A publication of the Archaeological Institute of America
Picnic for the Afterlife
You might have seen a delicacy known as “century eggs” on Chinese restaurant menus or on the shelves of Asian markets and wondered, “Are those eggs really 100 years old?” (Answer: They aren’t. It actually only takes about a month to make them, using a pickling liquid made from lye, salt, and water, and then rolling the eggs in mud and wrapping them in rice husks.) In a recently excavated tomb in eastern China’s Jiangsu province, however, archaeologists found a jar filled with eggs dating all the way back to the Spring and Autumn Period (770–ca. 475 B.C.), making these incredible edibles at least 2,500 years old. Sadly, only the shells remain.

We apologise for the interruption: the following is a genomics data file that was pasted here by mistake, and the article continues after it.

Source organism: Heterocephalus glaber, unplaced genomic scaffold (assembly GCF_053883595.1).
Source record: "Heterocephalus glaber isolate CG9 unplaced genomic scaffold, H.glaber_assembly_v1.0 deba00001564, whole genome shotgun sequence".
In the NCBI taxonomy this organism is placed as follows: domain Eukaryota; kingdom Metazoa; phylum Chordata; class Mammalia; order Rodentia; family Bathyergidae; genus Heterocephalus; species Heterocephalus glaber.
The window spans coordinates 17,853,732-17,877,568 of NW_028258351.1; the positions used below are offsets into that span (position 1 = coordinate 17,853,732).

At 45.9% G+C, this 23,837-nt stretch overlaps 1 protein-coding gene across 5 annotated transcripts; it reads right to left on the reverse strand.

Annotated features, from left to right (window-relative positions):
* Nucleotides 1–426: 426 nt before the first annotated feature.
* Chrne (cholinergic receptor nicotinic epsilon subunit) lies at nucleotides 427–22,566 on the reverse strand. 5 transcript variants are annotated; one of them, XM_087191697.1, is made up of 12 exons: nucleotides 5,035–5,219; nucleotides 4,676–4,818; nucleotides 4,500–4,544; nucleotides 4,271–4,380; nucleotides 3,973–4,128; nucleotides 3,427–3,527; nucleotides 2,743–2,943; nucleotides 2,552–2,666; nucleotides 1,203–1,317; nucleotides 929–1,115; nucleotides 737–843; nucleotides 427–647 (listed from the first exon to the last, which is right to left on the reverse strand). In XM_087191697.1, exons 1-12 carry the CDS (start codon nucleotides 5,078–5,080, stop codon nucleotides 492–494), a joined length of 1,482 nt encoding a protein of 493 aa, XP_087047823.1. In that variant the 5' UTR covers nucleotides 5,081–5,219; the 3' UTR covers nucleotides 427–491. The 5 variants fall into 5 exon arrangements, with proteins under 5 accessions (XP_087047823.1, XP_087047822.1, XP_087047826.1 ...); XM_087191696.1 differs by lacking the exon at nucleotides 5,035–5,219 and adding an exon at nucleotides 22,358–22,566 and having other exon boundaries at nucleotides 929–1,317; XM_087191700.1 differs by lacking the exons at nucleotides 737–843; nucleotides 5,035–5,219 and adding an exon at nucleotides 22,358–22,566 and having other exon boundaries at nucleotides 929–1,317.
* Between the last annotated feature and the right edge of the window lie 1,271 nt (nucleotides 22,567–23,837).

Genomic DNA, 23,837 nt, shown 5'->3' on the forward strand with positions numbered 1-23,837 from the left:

Crusader genetics, Neanderthal cannibalism, Terracotta Army weapons, and Connecticut’s oldest English town
Bronze Age costume jewelry